Cory Bennett, The Hill, Tuesday, February 17, 2015
Google urged a small government rules committee to block a Department of Justice (DOJ) request that would expand the FBI’s ability to remotely collect electronic information in the U.S. and abroad. The DOJ filed its request last year to the little-known Advisory Committee on Criminal Rules. The department wants the committee to give judges the power to authorize warrants for electronic searches in multiple jurisdictions, or when investigators don’t know the physical location of a device. Such a move, Google said in comments filed to the committee, “substantively expands the government’s current authority,” and “raises a number of monumental and highly complex constitutional, legal and geopolitical concerns.” The tech giant’s comments put them on the side of civil liberties and privacy advocates, who appeared before the committee in November to strongly protest the proposal.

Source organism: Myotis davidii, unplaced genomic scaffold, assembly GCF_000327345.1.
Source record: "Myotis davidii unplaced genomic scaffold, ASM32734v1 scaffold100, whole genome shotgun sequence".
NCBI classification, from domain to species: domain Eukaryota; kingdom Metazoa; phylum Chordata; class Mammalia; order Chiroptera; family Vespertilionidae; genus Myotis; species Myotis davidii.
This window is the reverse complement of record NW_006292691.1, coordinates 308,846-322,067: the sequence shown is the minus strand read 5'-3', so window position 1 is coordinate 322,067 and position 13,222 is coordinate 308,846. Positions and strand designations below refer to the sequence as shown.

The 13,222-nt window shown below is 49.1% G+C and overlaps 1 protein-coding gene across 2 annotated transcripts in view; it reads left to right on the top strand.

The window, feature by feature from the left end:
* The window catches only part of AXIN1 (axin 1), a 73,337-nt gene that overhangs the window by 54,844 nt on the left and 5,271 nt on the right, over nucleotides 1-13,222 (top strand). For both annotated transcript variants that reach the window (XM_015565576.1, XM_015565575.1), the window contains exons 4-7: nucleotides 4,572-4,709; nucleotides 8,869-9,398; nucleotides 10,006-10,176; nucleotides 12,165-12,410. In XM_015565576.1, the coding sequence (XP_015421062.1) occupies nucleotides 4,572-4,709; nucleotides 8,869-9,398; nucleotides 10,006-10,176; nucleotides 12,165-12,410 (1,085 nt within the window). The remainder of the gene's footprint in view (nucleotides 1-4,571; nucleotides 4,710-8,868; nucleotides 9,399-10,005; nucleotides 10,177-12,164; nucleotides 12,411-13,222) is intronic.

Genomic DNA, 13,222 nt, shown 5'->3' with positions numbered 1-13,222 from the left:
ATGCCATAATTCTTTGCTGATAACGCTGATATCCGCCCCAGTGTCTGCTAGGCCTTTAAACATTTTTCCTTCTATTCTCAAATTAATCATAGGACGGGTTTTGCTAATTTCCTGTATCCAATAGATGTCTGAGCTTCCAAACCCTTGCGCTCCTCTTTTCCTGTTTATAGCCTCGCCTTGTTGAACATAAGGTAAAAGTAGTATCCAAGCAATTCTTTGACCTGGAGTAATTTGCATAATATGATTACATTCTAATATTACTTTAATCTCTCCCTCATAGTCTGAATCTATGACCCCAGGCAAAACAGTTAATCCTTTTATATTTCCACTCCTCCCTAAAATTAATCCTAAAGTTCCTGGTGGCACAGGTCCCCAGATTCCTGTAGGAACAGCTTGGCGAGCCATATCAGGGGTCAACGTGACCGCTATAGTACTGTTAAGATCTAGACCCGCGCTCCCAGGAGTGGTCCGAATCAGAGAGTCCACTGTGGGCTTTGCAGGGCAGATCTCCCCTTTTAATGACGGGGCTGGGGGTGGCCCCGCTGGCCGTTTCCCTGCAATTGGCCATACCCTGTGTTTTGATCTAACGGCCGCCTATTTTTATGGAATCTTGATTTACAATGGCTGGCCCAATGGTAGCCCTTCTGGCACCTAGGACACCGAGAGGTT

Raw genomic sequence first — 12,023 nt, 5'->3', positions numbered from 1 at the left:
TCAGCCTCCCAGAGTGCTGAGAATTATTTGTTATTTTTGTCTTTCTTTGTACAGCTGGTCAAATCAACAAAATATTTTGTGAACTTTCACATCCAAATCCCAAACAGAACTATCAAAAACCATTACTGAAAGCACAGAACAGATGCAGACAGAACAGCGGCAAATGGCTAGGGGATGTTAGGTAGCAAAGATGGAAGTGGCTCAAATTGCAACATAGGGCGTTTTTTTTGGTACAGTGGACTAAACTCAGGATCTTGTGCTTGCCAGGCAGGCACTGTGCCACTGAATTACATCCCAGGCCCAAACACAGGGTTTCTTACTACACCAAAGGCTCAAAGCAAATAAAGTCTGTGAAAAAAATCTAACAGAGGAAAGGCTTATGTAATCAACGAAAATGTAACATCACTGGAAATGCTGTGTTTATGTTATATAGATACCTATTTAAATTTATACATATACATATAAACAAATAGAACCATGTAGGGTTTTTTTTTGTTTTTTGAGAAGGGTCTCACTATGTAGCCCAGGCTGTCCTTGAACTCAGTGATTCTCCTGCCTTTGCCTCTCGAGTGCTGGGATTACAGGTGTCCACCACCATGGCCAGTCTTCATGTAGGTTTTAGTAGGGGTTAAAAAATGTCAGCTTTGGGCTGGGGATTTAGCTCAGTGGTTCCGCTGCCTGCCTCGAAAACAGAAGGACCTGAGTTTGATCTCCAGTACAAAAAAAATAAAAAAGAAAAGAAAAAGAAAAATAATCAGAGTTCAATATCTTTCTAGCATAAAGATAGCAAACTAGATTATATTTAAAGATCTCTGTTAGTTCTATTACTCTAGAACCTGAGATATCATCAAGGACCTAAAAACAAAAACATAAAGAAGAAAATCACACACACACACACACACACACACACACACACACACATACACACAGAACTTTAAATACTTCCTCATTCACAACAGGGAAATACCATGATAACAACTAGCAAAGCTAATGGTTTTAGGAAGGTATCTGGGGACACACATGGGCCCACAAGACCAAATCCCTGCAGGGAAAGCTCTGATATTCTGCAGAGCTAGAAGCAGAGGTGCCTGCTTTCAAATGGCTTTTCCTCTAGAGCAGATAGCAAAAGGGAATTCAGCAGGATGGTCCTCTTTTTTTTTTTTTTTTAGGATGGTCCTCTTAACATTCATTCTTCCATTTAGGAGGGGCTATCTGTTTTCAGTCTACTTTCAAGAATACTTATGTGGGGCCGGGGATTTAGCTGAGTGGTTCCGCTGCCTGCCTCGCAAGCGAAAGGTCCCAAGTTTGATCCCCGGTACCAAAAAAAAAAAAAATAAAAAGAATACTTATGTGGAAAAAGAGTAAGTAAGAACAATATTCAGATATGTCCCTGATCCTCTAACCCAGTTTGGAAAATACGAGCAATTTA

Business Cloud News, Monday, February 16, 2015
Google’s senior vice president communications and public policy Rachel Whetstone has defended the company’s evolving strategy on collecting and managing personal data, but said governments need to reform how they seek data from private firms and one another. She also said Google’s progressive policy on encryption “requires governments to go through the proper legal channels” for customer data, and hit out at how governments secure data from one another and private firms across borders for law enforcement purposes including surveillance. “The MLAT process is too slow, too complicated and in need of reform,” she said. “Europe is leading the way here. We now need the US to follow suit.”
Bill Kleyman, Data Center Knowledge, Monday, February 16, 2015
Moving forward, the hybrid cloud model will give end-users even more services and benefits. A recent Gartner report found that the use of cloud computing is growing, and by 2016 this growth will increase to become the bulk of new IT spend. 2016 will be a defining year for cloud as private cloud begins to give way to hybrid cloud. By the end of 2017, nearly half of large enterprises will have hybrid cloud deployments.
Business Cloud News, Monday, February 16, 2015